Meanwhile, another Twitter user vowed to boycott all the companies who had withdrawn advertising and slammed Stop Funding Hate, saying that ‘stirring up hatred’ is the group’s ‘raison d’etre’.
Andrew Neil also retweeted messages calling the decision ‘pathetic virtue signalling’ and accusing ‘corporations of making fools of themselves’ after Stop Funding Hate challenged advertisers on social media to deprive news outlets it disagrees with of revenue.
The celebrated broadcaster and editor has pledged to confront cancel culture and expose it on the channel as supporters pointed out IKEA, who said GB News doesn’t align with its ‘humanistic values’ but still runs six stores in Saudi Arabia, where it is illegal to be gay and the state carries out scores of executions for a wide range of crimes.
Last night Swedish furniture giant IKEA said it had ‘not knowingly’ advertised on GB News. It added: ‘We are in the process of investigating how this may have occurred to ensure it won’t happen again in future, and have suspended paid display advertising in the meantime.’
Nivea, Kopparberg and Grolsch, the Open University, Ovo Energy and Octopus Energy have also pulled their adverts prompting a backlash and calls for boycott with many accusing the companies of succumbing to ‘woke zealots’.
IKEA France was yesterday fined £1million and its former CEO Baillot was handed a two-year suspended jail sentence after the company spied on its employees for three years.
The Swedish furniture giant was found guilty of setting up an elaborate system to illegally snoop on the private lives of hundreds of current staff and potential new-hires between 2009 and 2012.
The ruling was less severe than recommended by prosecutors, who accused the furniture company of illicitly carrying out ‘mass surveillance’.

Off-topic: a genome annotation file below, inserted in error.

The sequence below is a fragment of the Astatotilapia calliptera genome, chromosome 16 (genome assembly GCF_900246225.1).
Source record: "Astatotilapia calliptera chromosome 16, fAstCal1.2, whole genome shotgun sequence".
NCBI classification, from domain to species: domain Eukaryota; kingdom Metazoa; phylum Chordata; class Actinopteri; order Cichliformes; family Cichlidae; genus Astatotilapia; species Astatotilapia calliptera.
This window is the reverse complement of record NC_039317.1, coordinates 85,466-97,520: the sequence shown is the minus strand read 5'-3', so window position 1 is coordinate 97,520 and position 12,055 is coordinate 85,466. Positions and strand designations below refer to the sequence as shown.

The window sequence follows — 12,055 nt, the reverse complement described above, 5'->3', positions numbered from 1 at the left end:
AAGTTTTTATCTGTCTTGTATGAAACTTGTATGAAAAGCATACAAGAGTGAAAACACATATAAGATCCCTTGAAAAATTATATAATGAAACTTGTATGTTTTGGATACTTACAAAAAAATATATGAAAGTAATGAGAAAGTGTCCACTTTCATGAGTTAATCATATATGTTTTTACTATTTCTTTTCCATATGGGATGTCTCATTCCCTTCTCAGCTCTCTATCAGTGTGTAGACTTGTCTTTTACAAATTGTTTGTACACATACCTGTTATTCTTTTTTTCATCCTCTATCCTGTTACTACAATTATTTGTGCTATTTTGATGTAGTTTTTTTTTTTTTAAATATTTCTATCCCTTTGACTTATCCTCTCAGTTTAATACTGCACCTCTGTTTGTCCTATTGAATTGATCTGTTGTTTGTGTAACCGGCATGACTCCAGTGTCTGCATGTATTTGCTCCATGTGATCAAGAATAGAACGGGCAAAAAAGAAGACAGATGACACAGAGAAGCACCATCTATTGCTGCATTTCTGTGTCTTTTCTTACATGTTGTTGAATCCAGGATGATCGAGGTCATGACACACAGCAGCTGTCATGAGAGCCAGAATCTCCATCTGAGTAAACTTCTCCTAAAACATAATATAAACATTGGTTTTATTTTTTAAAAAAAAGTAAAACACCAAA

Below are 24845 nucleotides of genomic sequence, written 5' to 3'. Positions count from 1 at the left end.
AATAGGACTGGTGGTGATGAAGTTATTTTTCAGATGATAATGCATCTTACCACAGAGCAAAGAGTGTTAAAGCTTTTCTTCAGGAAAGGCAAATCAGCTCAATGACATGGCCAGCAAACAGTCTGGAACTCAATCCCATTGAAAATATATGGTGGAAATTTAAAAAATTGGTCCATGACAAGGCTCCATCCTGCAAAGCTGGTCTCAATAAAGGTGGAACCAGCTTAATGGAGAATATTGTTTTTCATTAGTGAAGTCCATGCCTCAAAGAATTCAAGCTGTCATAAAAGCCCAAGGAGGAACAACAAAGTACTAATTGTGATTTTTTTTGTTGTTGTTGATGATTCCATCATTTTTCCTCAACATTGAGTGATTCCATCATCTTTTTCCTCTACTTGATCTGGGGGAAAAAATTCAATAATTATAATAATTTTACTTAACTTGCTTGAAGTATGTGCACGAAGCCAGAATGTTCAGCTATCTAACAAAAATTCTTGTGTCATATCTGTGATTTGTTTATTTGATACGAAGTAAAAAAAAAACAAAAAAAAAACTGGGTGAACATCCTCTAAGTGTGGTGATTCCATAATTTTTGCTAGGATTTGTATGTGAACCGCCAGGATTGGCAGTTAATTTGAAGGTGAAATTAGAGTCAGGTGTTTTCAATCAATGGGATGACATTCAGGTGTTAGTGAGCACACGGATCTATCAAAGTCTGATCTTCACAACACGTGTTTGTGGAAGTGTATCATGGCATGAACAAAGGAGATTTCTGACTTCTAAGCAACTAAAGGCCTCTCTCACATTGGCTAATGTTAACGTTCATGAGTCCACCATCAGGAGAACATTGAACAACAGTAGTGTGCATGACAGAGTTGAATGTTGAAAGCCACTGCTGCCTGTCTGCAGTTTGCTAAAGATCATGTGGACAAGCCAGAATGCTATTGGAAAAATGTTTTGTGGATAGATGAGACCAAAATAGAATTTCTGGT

Baillot, IKEA France’s boss between 1996 and 2002, was also fined £43,000 after he was found guilty of ‘receiving personal data by fraudulent means.’ He was cleared of several other charges, including ‘violating professional secrecy.’
Prosecutors claim the illegal practices date back to the early 2000s. Baillot’s lawyer, Francois Saint-Pierre, said the former IKEA boss was ‘shocked’ by the sentence and is now considering an appeal.
A union representative, Adel Amara, who was among a total of 120 plaintiffs, said he was ‘pleased’ with the outcome of the trial, but called the punishments ‘a little too lenient.’
Swedish cider brand Kopparberg was the first to bow to pressure, saying they were broadcast ‘without knowledge or consent’.
The alcohol-brand was tagged in a list of of companies that advertise on the channel on social media.
Others to pull their adverts include IKEA, Nivea, Grolsch, the Open University and Octopus Energy, prompting a backlash and calls for boycott with many accusing the companies of succumbing to ‘woke zealots’ and ‘cancel culture’.
Advertising sales for GB News are handled by Sky Media and a number of the companies said they were unaware their campaigns would appear on the new channel.
Sky Media spreads ad campaigns across its 130 channels which is normally targeted to certain audience demographics rather than specific channels.
In a message on Twitter last night Kopparberg, which is based in Bergslagen, Sweden, wrote: ‘Thanks for bringing this to our attention. We want to make it clear to everyone that our ad ran on this channel without our knowledge or consent.